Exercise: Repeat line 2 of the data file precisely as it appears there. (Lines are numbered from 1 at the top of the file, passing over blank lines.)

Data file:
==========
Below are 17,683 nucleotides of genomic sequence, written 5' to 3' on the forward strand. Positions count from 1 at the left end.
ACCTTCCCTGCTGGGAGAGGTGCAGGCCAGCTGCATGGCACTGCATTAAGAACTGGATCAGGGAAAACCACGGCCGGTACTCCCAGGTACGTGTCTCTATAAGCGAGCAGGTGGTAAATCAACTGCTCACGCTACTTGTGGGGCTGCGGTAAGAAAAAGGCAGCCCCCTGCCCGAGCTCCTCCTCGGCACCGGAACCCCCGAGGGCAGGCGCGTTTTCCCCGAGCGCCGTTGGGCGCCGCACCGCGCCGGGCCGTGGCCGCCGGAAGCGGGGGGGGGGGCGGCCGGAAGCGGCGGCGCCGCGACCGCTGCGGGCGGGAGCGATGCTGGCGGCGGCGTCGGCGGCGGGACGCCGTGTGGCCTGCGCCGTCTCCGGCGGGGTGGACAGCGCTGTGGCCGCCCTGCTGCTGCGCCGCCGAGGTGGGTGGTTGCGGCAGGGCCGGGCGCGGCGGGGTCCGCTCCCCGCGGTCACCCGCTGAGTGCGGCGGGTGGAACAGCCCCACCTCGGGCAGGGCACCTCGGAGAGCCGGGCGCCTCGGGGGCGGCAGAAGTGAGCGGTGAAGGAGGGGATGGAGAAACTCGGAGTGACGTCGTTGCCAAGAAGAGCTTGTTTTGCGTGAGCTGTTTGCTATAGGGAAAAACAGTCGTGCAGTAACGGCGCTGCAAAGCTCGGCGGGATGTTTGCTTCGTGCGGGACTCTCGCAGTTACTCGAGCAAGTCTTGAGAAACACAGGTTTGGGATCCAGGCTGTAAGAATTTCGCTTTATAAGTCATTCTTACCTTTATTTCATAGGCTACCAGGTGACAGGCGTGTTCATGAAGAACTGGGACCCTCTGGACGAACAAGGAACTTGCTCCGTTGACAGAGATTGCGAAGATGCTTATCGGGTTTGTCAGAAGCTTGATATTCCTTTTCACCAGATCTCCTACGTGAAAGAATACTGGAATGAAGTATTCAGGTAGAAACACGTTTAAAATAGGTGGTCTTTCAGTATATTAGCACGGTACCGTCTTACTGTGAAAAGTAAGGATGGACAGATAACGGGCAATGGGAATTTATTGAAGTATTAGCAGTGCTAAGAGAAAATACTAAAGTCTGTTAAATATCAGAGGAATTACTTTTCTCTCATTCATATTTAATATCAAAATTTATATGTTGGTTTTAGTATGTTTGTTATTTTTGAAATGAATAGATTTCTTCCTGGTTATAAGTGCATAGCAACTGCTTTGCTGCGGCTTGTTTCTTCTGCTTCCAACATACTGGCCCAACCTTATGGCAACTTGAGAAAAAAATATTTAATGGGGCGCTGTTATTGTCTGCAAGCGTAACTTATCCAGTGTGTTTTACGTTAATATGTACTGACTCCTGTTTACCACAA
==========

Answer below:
ACCTTCCCTGCTGGGAGAGGTGCAGGCCAGCTGCATGGCACTGCATTAAGAACTGGATCAGGGAAAACCACGGCCGGTACTCCCAGGTACGTGTCTCTATAAGCGAGCAGGTGGTAAATCAACTGCTCACGCTACTTGTGGGGCTGCGGTAAGAAAAAGGCAGCCCCCTGCCCGAGCTCCTCCTCGGCACCGGAACCCCCGAGGGCAGGCGCGTTTTCCCCGAGCGCCGTTGGGCGCCGCACCGCGCCGGGCCGTGGCCGCCGGAAGCGGGGGGGGGGGCGGCCGGAAGCGGCGGCGCCGCGACCGCTGCGGGCGGGAGCGATGCTGGCGGCGGCGTCGGCGGCGGGACGCCGTGTGGCCTGCGCCGTCTCCGGCGGGGTGGACAGCGCTGTGGCCGCCCTGCTGCTGCGCCGCCGAGGTGGGTGGTTGCGGCAGGGCCGGGCGCGGCGGGGTCCGCTCCCCGCGGTCACCCGCTGAGTGCGGCGGGTGGAACAGCCCCACCTCGGGCAGGGCACCTCGGAGAGCCGGGCGCCTCGGGGGCGGCAGAAGTGAGCGGTGAAGGAGGGGATGGAGAAACTCGGAGTGACGTCGTTGCCAAGAAGAGCTTGTTTTGCGTGAGCTGTTTGCTATAGGGAAAAACAGTCGTGCAGTAACGGCGCTGCAAAGCTCGGCGGGATGTTTGCTTCGTGCGGGACTCTCGCAGTTACTCGAGCAAGTCTTGAGAAACACAGGTTTGGGATCCAGGCTGTAAGAATTTCGCTTTATAAGTCATTCTTACCTTTATTTCATAGGCTACCAGGTGACAGGCGTGTTCATGAAGAACTGGGACCCTCTGGACGAACAAGGAACTTGCTCCGTTGACAGAGATTGCGAAGATGCTTATCGGGTTTGTCAGAAGCTTGATATTCCTTTTCACCAGATCTCCTACGTGAAAGAATACTGGAATGAAGTATTCAGGTAGAAACACGTTTAAAATAGGTGGTCTTTCAGTATATTAGCACGGTACCGTCTTACTGTGAAAAGTAAGGATGGACAGATAACGGGCAATGGGAATTTATTGAAGTATTAGCAGTGCTAAGAGAAAATACTAAAGTCTGTTAAATATCAGAGGAATTACTTTTCTCTCATTCATATTTAATATCAAAATTTATATGTTGGTTTTAGTATGTTTGTTATTTTTGAAATGAATAGATTTCTTCCTGGTTATAAGTGCATAGCAACTGCTTTGCTGCGGCTTGTTTCTTCTGCTTCCAACATACTGGCCCAACCTTATGGCAACTTGAGAAAAAAATATTTAATGGGGCGCTGTTATTGTCTGCAAGCGTAACTTATCCAGTGTGTTTTACGTTAATATGTACTGACTCCTGTTTACCACAA